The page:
Tout Los Angeles was abuzz about this movie last winter, for several reasons. First, it was the ninth (perhaps last?) Quentin Tarantino film. Second, it was a period piece, set in the city in 1969. Third, it actually was shot in LA, which is rare now that other cities and states compete to subsidize film and television production.
The film certainly will earn out because it’s different from the usual summer fare of superhero movies, horror films, R-rated comedies and animated kid-bait. The art-house theater in my town sold out most of its screenings, perhaps because local cineastes wanted to see the thing in 35 millimeter projection, Tarantino’s favored format.
Tarantino’s directing career began with “Reservoir Dogs” in 1992, which was a breakout independent film and was followed by “Pulp Fiction” and all the others. He is known for original stories and violent ones. He also manages to recruit excellent actors.
“Once Upon” is set in 1969 and mixes themes of that moment with two stories, one fictional and the other based on real events.
There are two lead characters. Rick Dalton (Leonardo DiCaprio,) is the self-pitying former star of “Bounty Law,” a now-canceled TV western who has been reduced to taking guest-star gigs on other shows. Cliff Booth (Brad Pitt,) Dalton’s stunt double, also has lost his less-remunerative job, but he carries himself with the kind of cool confidence that might be expected of a traditional western lawman. The two maintain a friendship based on experience and Cliff’s willingness to chauffeur Rick’s car because Rick has collected a number of drunk-driving citations.
One evening when Cliff is dropping Rick at his house, the two spot and recognize Rick’s new neighbors, actress Sharon Tate and her husband, Roman Polanski, who have rented the house next to Rick’s on Hollywood’s Cielo Drive. (Tate played by Margot Robbie, is not a full character but a sort of confection, a beautiful cinematic object of desire.) As we know, the real Sharon Tate was murdered with several friends in her home by followers of Charlie Manson in August, 1969.
Between the setup and Tarantino’s re-imagining of the Tate murders the movie goes off in many directions.
Cliff meets a hippie Manson follower and visits her group at the Spahn Movie Ranch, which was an actual setting for western films and where the Manson Family were living in the summer of 1969. Then, always ready for a fight, Cliff trades blows with Bruce Lee (Mike Moh.)
For his part, Rick goes to Italy to star in spaghetti westerns, based on the advice of agent Marvin Schwarz — “not Schwartz!” (Al Pacino.) Later Rick makes a fool of himself as a guest actor on a television show and is alternately outclassed and praised by an eight-year-old actress.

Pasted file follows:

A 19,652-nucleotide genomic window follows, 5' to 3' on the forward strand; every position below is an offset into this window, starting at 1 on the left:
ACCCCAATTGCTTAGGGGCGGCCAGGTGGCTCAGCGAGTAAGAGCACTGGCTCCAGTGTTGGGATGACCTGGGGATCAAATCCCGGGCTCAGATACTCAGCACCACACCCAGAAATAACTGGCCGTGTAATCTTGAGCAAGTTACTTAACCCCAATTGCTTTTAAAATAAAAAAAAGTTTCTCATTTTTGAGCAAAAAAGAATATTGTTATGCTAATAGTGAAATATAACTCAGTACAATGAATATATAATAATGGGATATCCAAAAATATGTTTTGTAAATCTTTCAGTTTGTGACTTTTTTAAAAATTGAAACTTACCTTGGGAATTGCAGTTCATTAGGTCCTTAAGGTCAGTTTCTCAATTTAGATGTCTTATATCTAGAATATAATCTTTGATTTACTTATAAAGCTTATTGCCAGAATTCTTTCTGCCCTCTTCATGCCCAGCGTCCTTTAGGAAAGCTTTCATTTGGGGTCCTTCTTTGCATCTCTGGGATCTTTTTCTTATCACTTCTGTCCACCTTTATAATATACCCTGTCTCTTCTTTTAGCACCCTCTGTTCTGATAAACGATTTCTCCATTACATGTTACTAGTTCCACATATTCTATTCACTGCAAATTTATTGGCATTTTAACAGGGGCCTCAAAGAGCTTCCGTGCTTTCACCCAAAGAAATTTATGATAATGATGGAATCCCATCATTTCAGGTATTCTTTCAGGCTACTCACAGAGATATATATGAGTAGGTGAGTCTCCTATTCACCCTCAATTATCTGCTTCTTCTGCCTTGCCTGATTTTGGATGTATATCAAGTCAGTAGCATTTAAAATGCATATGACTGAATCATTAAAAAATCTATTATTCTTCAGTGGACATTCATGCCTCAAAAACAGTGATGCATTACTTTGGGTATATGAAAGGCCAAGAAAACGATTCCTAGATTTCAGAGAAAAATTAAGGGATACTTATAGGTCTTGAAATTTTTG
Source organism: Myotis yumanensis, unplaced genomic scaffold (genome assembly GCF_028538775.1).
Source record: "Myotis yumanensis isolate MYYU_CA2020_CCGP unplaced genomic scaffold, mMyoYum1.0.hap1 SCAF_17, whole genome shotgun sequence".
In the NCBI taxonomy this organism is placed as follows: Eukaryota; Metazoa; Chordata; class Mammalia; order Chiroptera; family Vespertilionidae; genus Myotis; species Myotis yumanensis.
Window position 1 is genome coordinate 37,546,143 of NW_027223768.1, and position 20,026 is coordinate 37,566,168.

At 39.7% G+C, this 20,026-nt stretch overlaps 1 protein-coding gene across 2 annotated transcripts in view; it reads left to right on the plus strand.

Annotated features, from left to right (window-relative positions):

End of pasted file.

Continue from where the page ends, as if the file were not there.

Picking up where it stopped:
There are recurring themes of barefooted women and Rick incinerating Nazis with a flamethrower from a movie early in his career (possibly also a Tarantino comment on critiques of his later films’ violence.) Recognizable actors portray actual personalities of 1969. Pop music and television of the day provide constant background noise, and well-maintained cars from the period lend authenticity to street scenes.
It is hard to describe the film further because, like all this writer-director’s movies, its plot doesn’t pretend to be something that actually might have happened. Instead it is a real-looking story hatched in the brain of Quentin Tarantino and intended to be interesting and/or entertaining. In addition, with a run time of two hours and 39 minutes, it can be described honestly as “sprawling.” Probably no other director would be able to get it released at such length; people go back and forth on whether or how much should have been edited out.
This may not be Tarantino’s best film — I haven’t seen all of them and cannot say — but it certainly justifies itself on its own terms.
It seems fair to guess that the auteur had more in mind than the Manson Family murders when he set this film in 1969. Remember that the main characters’ careers in television shows about law enforcement in the old west were ending at the same time.
That year’s most popular movie was “Butch Cassidy and the Sundance Kid,” a new kind of western featuring Paul Newman and Robert Redford as a buddy team of irreverent outlaw scamps. It was the same year that John Wayne played (yet another) horse-riding U.S. Marshall in “True Grit,” which sold less than a third as many tickets.